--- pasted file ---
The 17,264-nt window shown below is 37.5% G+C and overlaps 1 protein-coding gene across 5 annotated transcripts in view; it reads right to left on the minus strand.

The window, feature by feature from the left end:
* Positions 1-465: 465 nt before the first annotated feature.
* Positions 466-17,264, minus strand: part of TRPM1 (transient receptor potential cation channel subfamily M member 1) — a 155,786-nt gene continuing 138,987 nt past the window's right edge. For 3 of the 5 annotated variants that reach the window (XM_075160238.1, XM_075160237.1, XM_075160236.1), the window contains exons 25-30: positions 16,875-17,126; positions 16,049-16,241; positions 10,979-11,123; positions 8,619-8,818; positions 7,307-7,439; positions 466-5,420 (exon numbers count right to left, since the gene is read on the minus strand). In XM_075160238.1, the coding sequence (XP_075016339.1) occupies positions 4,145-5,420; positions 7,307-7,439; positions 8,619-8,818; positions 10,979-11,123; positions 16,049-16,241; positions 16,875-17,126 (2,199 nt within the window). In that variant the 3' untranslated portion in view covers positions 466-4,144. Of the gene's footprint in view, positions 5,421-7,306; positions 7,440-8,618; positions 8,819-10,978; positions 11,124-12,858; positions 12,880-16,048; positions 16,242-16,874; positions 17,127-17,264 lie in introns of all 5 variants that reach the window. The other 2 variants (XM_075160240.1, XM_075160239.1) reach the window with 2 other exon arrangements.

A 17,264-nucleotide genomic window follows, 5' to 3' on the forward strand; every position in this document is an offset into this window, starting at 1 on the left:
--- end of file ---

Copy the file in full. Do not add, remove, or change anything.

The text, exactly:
The 17,264-nt window shown below is 37.5% G+C and overlaps 1 protein-coding gene across 5 annotated transcripts in view; it reads right to left on the minus strand.

The window, feature by feature from the left end:
* Positions 1-465: 465 nt before the first annotated feature.
* Positions 466-17,264, minus strand: part of TRPM1 (transient receptor potential cation channel subfamily M member 1) — a 155,786-nt gene continuing 138,987 nt past the window's right edge. For 3 of the 5 annotated variants that reach the window (XM_075160238.1, XM_075160237.1, XM_075160236.1), the window contains exons 25-30: positions 16,875-17,126; positions 16,049-16,241; positions 10,979-11,123; positions 8,619-8,818; positions 7,307-7,439; positions 466-5,420 (exon numbers count right to left, since the gene is read on the minus strand). In XM_075160238.1, the coding sequence (XP_075016339.1) occupies positions 4,145-5,420; positions 7,307-7,439; positions 8,619-8,818; positions 10,979-11,123; positions 16,049-16,241; positions 16,875-17,126 (2,199 nt within the window). In that variant the 3' untranslated portion in view covers positions 466-4,144. Of the gene's footprint in view, positions 5,421-7,306; positions 7,440-8,618; positions 8,819-10,978; positions 11,124-12,858; positions 12,880-16,048; positions 16,242-16,874; positions 17,127-17,264 lie in introns of all 5 variants that reach the window. The other 2 variants (XM_075160240.1, XM_075160239.1) reach the window with 2 other exon arrangements.

A 17,264-nucleotide genomic window follows, 5' to 3' on the forward strand; every position in this document is an offset into this window, starting at 1 on the left: